We made it halfway, to the play within the play!

The scene where all of our actors appear onstage at once and the truth is revealed. Which truth? Come and see!

Ever since a small child in the front row of a production of A Midsummer Night’s Dream called out to me: “No, it’s the wrong one!” when I, as Helena, was about to wake Lysander, with love potion in his eyes, and start the chaos of confused pairs; I hold out hope that each performance of a Shakespeare play is the first time the plot is unfolding for at least one person in the audience.

How thrilling to experience these centuries old stories for the first time!

Will someone in our audiences in a few months question right alongside Hamlet whether or not our convivial King Claudius is guilty of the crime a ghost accused him of committing? I sure hope so.

Our ensemble made many, many different choices on behalf of the players making choices. On the whole, we tend to add some levity to the middle of this tragedy with hilariously bad-on-purpose clowning around.

Dominic Dromgoole, author of Hamlet Globe to Globe: Two Years, 190,000 Miles, 197 Countries, One Play seems to agree with our collective decision to poke fun at ourselves. In a passage highlighting the humor of the play, he states:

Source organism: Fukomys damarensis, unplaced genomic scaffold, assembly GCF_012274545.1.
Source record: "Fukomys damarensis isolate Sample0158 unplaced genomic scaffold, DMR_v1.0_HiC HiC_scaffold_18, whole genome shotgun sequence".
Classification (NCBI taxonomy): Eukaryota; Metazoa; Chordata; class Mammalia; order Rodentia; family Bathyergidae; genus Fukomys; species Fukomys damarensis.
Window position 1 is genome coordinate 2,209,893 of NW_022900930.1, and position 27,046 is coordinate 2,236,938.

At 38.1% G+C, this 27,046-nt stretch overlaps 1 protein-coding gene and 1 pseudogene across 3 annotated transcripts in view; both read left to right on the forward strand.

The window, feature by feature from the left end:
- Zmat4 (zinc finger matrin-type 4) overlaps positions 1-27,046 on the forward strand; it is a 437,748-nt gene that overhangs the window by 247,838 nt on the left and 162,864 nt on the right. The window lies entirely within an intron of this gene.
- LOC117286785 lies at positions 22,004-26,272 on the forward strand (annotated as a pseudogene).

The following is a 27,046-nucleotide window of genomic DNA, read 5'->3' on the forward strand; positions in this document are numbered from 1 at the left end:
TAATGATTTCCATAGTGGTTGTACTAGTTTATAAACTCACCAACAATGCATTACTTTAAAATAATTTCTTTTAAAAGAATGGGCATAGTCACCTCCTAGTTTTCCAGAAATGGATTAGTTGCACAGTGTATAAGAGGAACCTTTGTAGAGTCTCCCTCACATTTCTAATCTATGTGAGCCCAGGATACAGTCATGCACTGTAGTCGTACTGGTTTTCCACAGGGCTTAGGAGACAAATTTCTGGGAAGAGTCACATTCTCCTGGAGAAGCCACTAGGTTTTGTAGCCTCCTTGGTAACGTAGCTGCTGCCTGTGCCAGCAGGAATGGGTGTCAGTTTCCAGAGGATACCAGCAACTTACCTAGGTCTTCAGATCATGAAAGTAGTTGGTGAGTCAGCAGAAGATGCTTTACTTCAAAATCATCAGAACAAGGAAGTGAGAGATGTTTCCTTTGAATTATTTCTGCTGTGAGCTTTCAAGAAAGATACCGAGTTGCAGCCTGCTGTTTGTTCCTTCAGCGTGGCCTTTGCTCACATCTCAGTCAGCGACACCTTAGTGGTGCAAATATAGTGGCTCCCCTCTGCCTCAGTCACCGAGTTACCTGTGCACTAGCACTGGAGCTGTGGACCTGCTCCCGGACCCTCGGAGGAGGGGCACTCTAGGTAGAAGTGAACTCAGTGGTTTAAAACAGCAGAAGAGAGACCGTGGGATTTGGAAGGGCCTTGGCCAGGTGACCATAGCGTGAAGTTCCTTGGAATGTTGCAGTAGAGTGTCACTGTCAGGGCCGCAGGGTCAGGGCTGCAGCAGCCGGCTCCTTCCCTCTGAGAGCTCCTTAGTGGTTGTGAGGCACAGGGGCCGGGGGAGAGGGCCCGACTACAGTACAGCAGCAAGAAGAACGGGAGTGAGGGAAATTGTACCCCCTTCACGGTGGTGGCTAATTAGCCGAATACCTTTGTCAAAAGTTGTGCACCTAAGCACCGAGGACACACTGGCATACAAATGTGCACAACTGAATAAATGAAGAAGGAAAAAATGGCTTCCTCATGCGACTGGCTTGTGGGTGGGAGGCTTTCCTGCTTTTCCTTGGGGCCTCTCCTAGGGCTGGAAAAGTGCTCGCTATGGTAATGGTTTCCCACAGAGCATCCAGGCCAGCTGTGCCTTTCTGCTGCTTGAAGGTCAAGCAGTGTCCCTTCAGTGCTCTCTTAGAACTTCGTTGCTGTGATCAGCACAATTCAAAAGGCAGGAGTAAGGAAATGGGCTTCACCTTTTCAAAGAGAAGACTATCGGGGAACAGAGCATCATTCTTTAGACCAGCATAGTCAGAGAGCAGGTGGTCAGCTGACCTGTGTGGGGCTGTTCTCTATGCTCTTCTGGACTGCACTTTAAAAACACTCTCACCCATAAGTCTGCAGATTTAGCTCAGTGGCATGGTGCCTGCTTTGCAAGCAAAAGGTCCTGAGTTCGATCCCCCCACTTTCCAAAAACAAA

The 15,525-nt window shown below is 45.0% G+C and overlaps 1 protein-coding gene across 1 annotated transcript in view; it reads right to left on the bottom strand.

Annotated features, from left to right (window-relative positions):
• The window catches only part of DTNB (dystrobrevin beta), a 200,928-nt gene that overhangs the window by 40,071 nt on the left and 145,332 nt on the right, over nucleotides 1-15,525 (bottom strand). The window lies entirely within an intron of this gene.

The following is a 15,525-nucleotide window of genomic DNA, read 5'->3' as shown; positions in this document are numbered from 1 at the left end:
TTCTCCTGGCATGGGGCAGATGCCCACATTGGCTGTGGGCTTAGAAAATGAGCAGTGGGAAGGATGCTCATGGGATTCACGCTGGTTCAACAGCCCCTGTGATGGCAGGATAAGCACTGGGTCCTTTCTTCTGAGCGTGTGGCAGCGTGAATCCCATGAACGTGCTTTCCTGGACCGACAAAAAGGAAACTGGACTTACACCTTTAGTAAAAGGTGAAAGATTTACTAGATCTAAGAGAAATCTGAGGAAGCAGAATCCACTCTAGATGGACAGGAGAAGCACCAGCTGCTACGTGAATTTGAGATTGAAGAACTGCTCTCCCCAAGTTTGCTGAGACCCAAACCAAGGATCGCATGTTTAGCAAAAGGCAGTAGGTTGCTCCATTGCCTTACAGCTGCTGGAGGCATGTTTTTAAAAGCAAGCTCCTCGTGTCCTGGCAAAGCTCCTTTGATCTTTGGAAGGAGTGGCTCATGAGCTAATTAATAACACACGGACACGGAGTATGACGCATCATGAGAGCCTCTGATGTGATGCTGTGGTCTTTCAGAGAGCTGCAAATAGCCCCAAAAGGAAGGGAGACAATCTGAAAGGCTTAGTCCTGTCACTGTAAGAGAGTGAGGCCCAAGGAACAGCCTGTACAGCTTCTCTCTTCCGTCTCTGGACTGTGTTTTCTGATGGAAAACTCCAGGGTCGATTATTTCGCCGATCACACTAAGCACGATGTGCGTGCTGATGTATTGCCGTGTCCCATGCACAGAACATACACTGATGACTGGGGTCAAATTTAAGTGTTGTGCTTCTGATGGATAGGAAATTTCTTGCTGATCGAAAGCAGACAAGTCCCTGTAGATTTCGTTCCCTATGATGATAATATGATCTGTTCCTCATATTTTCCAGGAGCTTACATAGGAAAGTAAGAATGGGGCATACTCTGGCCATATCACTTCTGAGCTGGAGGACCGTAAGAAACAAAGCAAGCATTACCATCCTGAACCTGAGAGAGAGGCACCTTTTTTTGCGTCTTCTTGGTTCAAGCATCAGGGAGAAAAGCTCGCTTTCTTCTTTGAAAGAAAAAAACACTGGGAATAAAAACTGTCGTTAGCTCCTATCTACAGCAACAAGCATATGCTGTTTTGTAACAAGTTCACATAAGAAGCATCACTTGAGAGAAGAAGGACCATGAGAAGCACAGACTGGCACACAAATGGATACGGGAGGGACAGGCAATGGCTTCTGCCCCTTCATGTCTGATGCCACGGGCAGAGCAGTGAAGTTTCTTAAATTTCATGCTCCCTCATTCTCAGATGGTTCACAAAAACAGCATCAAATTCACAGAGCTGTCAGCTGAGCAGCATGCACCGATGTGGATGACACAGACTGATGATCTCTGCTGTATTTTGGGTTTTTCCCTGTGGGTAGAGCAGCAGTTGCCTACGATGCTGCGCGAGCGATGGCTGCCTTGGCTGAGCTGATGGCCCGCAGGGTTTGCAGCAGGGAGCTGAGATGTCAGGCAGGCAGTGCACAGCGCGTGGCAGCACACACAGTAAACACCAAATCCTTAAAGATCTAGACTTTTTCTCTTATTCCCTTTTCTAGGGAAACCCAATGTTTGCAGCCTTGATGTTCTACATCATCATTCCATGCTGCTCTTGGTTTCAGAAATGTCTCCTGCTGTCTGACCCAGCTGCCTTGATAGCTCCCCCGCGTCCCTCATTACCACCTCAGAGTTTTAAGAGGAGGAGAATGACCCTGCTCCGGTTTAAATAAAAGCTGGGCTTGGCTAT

“The play within the play, or at least the lines that Hamlet has written with some clumsy moral lessons for his mother, are so eye-wateringly bad, their intention must be humorous.”

Humor lives alongside tragedy, laced together with mountains of hard work in our process.

Most of us color code our scripts to keep the ten tracks built from twenty characters that we’re learning distinct in our minds.

Ensemble member AC Rakotoniaina and I once had an extended conversation about the logic behind our choices for assigning colors to characters.

We even got a little emotional when I shared the unexpected poetry that because I highlighted the ghost of King Hamlet in yellow, but couldn’t exactly write in yellow for my handy dandy memorization tool, I used a pencil instead which mirrored the black ink of Hamlet’s track in a delightfully poetic way.

That level of nerd-ing out is a surefire way to know you’ve found your people. That, and our collective willingness to dedicate months to learning an entire play with no guarantee that we’ll get to play the lead.

Some might even call this insanity.

Speaking of insane, that memorization tool I mentioned, it’s a color coded collection of the first letters of every word in the play. If you’re ever wanting people on public transportation to look at you like they’re wondering if you’ve lost it: I suggest scanning a paper that looks like secret code and muttering to yourself, occasionally making faces.

But hey, we’ve all gotta keep this whole story about our brains one way or another!